I try with the NFL, I really do. I own season tickets to the Redskins, and I've done my best to try to understand what Sonny is talking about. But my internal football clock was programmed in the Florida Panhandle. It was set for Friday nights at the high school stadium, and it continued all Saturday afternoon, when I would watch whatever game ABC gave us and listen to the Florida Gators on the radio. Where I came from, Sundays meant church, family dinner, highlight shows from yesterday's games in Tuscaloosa and Auburn and Gainesville, and then church again.

The Gators were the religion for my big, extended family. As soon as I unwrapped the little-kid football uniform I got for my sixth birthday, my older cousin Gary wrote "Libertore 14" with white shoe polish on the shoulder pads, in honor of Larry Libertore, the quarterback who led UF to a Gator Bowl victory over Baylor in 1960. We lived and died with each game, and on rare, precious occasions we made the eight-hour drive to Florida Field to see that year's batch of heroes.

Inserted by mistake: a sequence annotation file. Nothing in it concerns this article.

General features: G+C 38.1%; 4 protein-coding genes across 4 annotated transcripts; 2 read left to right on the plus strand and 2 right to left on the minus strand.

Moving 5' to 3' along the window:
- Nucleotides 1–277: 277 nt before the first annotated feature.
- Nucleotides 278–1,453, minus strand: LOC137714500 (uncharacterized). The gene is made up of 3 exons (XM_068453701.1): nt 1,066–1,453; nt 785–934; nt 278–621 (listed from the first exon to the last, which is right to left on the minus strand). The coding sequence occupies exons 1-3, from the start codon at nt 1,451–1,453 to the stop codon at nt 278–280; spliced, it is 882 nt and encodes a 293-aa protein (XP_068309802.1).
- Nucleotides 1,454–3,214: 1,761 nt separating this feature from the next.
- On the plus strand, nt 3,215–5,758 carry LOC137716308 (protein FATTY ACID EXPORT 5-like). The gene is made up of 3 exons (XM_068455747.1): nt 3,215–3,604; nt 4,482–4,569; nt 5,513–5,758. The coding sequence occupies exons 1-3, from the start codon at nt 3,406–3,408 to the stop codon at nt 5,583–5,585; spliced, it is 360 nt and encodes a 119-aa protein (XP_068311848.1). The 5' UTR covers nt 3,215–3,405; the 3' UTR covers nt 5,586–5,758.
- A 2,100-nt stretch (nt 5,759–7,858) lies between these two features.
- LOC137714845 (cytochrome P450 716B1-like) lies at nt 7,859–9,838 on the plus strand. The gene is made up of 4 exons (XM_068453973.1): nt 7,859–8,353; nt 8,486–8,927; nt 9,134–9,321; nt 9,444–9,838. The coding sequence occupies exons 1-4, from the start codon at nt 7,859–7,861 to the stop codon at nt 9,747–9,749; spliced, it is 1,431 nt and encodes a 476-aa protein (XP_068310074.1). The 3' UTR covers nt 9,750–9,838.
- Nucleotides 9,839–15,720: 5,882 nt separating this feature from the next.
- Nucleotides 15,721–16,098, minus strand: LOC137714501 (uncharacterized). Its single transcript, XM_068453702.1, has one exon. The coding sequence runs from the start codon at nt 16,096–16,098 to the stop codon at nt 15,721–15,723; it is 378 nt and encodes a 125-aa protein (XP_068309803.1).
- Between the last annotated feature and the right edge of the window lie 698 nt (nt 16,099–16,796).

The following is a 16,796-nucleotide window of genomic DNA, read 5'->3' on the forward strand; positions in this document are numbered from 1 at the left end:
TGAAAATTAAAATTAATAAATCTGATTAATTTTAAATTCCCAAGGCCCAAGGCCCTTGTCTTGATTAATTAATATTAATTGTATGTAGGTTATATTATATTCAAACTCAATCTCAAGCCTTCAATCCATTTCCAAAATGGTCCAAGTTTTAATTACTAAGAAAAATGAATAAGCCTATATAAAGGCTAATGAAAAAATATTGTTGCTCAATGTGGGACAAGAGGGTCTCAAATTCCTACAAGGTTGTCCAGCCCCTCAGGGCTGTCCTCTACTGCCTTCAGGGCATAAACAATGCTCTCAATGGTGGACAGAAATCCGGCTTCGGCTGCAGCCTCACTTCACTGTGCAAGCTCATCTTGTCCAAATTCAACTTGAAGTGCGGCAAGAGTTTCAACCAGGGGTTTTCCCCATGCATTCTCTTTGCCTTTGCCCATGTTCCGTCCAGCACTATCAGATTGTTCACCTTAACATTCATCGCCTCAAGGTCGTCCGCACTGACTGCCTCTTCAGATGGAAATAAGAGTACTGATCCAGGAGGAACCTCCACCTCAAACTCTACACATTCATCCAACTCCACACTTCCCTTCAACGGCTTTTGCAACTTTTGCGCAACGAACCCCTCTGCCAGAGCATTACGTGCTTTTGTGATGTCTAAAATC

Heroes to us, at least. The truth is, the occasional bowl victory, and Steve Spurrier's Heisman Trophy, were what amounted to Gator Glory in those days. No national championships -- heck, not even any SEC championships. Our sad lot was the last-second loss to Georgia, the ambush at Auburn, the "moral victory" against Alabama. The Orange and Blue's motto was "Wait Till Next Year."

There is something romantic and spine-stiffening about loving a team that never quite makes it to the top. It is the definition of faith. For some reason, it creates optimists instead of pessimists. And the Gator Nation was rewarded for its patience during the 1990s, when the sainted Spurrier returned to be Head Ball Coach. We won six SEC championships during his 12-year reign. And on Jan. 2, 1997, the Gators trounced arch-rival Florida State, 52-20, in the Sugar Bowl to win the national championship.

I watched this unbelievable feat in my family room with two fellow disciples. When the game reached the four-minute mark, and it was clear to us that not even the Gators could blow such a lead, we broke out the good bourbon and my buddy David Finkel turned to me with a question I'd never in my life considered:

"Now what?"

It took a few minutes for the answer to become clear: Next year.

The author is The Post's metropolitan political editor.